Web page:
Want to watch these bots in action? Watch video 1 and video 2.
Continue reading “Doodle-Bots at the Library”
You can now check out tablets for children, called Launchpads, at our library branches and bookmobiles! These educational, pre-loaded tablets playfully cover topics such as reading, science, math and much more. Launchpads check out for one week, and they’re the perfect way to keep your kids entertained while traveling this summer.
Each tablet has 10 pre-loaded learning apps chosen around a theme and a range of ages. Choose from four different themes per age group. You may check out one Launchpad per library card.
Ages 3-5, Pre-K to K
Continue reading “Playaway Launchpads”
It’s time for the second installment of my Mark Twain nominee reviews! Below, I detail three nominees where the main characters overcome major obstacles.
“House Arrest” by K. A. Holt
This book follows the story of Timothy, a teenage boy who is forced to write in a journal to avoid juvenile hall. He got in this less-than-desirable situation because he stole a credit card to pay for medicine for his brother who has a severe birth defect. While this is an excellent story, the ending could have been stronger in my opinion. Read it for yourself, and let me know what you think!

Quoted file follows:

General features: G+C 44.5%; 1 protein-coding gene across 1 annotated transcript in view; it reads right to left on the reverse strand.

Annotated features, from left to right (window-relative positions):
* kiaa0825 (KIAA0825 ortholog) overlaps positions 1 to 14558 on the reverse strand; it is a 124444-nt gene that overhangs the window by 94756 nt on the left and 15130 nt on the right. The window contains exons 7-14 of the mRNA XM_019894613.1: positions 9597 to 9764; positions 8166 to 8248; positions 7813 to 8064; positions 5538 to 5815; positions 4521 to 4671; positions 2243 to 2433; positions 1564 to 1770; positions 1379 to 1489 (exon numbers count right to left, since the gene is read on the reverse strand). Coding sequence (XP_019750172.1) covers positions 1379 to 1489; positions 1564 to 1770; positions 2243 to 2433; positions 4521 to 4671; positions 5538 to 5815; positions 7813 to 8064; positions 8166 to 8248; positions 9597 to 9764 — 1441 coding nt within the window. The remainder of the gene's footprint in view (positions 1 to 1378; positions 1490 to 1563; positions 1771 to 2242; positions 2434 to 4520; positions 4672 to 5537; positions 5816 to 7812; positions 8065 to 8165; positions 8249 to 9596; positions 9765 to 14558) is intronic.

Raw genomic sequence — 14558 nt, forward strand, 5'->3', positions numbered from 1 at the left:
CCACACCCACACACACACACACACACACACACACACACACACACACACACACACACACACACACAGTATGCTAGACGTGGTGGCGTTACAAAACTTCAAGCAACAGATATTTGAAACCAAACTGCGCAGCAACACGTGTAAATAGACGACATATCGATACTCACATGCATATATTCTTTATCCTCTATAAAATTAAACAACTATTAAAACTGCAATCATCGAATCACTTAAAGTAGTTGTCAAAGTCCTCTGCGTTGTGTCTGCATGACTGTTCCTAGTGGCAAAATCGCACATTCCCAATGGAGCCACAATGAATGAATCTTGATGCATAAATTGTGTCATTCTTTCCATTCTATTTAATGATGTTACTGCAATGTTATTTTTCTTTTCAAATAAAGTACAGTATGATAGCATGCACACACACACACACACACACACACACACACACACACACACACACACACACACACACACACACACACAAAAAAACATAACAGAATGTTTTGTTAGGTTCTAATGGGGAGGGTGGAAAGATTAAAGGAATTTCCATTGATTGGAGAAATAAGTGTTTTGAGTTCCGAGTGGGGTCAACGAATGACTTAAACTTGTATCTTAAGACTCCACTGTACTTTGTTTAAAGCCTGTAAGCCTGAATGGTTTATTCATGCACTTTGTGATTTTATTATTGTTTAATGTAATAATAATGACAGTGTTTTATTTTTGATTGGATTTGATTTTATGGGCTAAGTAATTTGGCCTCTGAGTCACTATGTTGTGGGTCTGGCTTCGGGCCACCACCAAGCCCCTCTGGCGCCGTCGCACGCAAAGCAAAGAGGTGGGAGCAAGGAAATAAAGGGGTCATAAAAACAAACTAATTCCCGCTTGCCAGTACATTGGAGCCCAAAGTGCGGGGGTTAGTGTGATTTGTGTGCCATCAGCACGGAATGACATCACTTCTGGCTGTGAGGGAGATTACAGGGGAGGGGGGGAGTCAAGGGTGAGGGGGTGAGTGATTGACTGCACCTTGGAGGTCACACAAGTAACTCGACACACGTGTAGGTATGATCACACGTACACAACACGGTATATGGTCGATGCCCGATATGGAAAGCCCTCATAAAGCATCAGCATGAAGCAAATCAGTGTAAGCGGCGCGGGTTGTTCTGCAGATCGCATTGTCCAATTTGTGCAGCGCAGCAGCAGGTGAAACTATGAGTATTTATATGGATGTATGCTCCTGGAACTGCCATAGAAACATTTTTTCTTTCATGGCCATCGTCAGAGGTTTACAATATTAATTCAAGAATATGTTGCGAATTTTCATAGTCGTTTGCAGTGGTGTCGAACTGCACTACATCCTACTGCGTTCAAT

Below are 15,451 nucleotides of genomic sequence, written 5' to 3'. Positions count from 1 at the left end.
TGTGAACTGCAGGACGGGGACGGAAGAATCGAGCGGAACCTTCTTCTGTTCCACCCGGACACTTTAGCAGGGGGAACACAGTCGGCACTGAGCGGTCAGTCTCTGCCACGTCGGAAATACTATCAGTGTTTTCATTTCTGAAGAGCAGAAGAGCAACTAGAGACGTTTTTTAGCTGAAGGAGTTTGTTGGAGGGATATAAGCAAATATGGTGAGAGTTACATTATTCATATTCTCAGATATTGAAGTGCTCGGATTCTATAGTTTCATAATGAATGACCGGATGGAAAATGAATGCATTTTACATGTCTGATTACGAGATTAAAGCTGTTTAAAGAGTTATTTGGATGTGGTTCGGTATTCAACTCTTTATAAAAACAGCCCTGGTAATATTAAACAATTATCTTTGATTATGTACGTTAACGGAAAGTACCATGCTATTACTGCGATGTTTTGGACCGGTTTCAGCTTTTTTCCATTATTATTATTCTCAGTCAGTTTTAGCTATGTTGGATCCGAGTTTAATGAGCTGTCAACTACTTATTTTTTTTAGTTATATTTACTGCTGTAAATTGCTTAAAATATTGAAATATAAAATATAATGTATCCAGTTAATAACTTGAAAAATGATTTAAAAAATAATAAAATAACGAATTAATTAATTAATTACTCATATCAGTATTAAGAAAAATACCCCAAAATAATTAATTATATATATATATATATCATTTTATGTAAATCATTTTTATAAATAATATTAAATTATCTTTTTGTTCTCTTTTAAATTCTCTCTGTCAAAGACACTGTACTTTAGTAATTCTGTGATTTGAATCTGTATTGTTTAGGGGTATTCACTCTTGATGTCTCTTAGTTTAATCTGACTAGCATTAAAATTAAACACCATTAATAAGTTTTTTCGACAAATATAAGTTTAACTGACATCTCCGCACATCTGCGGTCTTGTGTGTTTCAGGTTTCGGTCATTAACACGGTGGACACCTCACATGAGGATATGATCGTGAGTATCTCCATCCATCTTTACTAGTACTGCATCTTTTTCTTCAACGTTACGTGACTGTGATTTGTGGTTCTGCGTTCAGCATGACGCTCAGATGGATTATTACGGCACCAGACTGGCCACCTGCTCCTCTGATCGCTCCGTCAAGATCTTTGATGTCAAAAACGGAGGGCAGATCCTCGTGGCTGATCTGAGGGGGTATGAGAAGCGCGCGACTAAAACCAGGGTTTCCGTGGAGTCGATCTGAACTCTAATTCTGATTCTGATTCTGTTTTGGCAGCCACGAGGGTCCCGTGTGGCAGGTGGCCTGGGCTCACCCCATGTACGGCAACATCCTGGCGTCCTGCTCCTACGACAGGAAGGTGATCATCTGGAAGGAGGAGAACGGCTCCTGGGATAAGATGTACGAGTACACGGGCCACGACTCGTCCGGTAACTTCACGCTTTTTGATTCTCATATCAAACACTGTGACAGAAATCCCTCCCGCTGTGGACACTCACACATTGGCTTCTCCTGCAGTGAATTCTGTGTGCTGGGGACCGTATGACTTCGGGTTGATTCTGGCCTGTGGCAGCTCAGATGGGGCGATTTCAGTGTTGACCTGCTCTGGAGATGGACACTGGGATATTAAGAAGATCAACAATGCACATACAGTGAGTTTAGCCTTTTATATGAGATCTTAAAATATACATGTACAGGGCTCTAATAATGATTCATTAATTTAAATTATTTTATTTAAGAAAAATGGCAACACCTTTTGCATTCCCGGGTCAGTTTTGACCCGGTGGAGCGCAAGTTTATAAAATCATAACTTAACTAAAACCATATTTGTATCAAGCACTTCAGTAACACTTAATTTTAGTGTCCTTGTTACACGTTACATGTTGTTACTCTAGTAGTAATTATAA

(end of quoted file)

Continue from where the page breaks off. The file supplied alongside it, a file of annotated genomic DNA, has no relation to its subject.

“The War That Saved My Life” by Kimberly Brubaker Bradley
This tale, set in the World War II era, is about a young girl named Ada who has a club foot. She is terribly abused and neglected by her mother due to her disability. When the children of London are sent to the countryside for their own safety, Ada is supposed to be left behind. However, she sneaks away with her little brother to a small town by the coast where they are taken in by Susan, a woman who initially doesn’t want them. However, Susan treats them like royalty compared to their mother, and after some time, she begins grows to love Ada and her brother. This book is so heartfelt, and I was rooting for Ada to finally find the happiness she deserves. Continue reading “Mark Twain Nominee Reviews, Part 2”